A wealthy Latvian tradesman wanted to join the prestigious Riga Tradesman Guild, the so-called Great Guild, but was refused membership as the guild was restricted to German merchants. To show the guild what he thought about them he commissioned two cat sculptures to be placed on the roof of his nearby house with their backsides towards the guild house. He thought this would show the guild just what he thought of them, and invoke misfortune to those who had refused him entry. A lengthy legal battle ensued, and ended with him eventually being granted membership, at which point he relented and turned the cats around.
One version of the story adds a twist. In this version, the sculptor fell while erecting his work, and died - the bad luck had befallen him. It was in response to this mishap that the man turned the cats around, and the guild accepted him. It seems to me that the moral of this version is a little dodgy, since the man got his own way while inflicting death on another, but the cats are so cute that the building just has to be seen!
[Other stories say simply that the owner loved cats so much he/she wanted them on the roof, or that the owner of this house fought with his neighbour “like cats and dogs”, so one put cats on his roof and the other (long-gone) dogs on theirs.]
Next tip: So many [more] cats!
Not every house has a cat in the roof :) But in Riga - yes, it is :) The house surely has the Cat name after two black cats put on the roof. The owner of the house turned cats’ tails into the Guild hall to protest, but later he had to turn it back. I have to admit - great way to protest.
The Cat House is a big yellow house with black cats on top of the roof of the two small corner towers. There are several stories that explain why the cats are there. One of the most common is about a Latvian businessman who was refused entry to the city guild (the Big Guild Hall was only for rich German traders). Therefore he put statuettes of his cats with the backs arched and tails up against the Guild Hall. After it had become a court case the Latvian businessman was admitted to the guild, but he then had to turn the cats to another position.
This "house" took the name from two black cats perched on the roof.
At the century end, the owner of this house has been exiled from the Great Guild and they ordered him to turn the cats with their tails towards the Guild.
This house with was built in Jugendstil was named after two black cats situated on the roof. Story goes that the owner of the house was thrown out of the Great Guild at the end of the 19th century. Out of disrespect he had those cats put up with their backs turned towards the building of the Great Guild. Alas, after some time in court the man was admitted back to the illustrous guild and the cats were turned...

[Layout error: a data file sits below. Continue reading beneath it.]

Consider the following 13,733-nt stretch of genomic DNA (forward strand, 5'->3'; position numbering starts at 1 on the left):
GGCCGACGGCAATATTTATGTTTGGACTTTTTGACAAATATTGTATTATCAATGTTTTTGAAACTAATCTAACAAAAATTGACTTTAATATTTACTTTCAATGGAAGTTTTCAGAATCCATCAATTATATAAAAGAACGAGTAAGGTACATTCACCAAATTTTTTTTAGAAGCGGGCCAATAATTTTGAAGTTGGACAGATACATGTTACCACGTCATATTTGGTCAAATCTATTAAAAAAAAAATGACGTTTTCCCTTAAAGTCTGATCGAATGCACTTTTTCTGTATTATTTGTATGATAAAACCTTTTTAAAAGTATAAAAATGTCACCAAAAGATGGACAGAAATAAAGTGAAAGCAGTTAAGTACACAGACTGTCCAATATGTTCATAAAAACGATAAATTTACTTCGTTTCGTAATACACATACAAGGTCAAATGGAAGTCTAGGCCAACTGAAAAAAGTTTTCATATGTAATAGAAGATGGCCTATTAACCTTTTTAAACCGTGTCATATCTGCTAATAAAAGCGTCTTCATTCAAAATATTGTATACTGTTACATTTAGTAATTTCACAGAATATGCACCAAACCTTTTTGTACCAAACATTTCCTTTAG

The Cat House is so-called because there are two black cats perched on its towers. The black cats have had a very controversial history since they were erected about 100 years ago. First of all the sculptor fell off the roof and died whilst putting them up and the reason they were there in the first place was because the owner of the building had been black-balled for admission to the Great Guild. He vented his displeasure by having the two sculptures added to the roof. However, the way he did it was the real highlight - they originally had their tails raised and their behinds pointing directly at the Guild House! He was later admitted to the guild and now they no longer "moon" the guild!
The story behind this buildings tells that a Latvian business man was refused a membership of a guild and therefore he went and bought the nearest land to the guildhall and build a house on it. He really wanted to spite them and so he put two cat statues on top of his house directing the backsides of the cats to the guildhall. Well, eventually he had to change the cats position, but the cats are still there reminding about the story.
I've heard three versions why the Cat House is called so.
One of the buildings' which rouse curiosity is this house, only you need to raise your head and look on top. There you can see two cats on the roof and after that the building got such name.
Some time ago the owner of the building was argued with Town House. He put on the roof one cat towards Town Hall and in a hurry he put the other one at the night. But as it was dark he put it on wrong way. The Great Guild objected and sued the owner.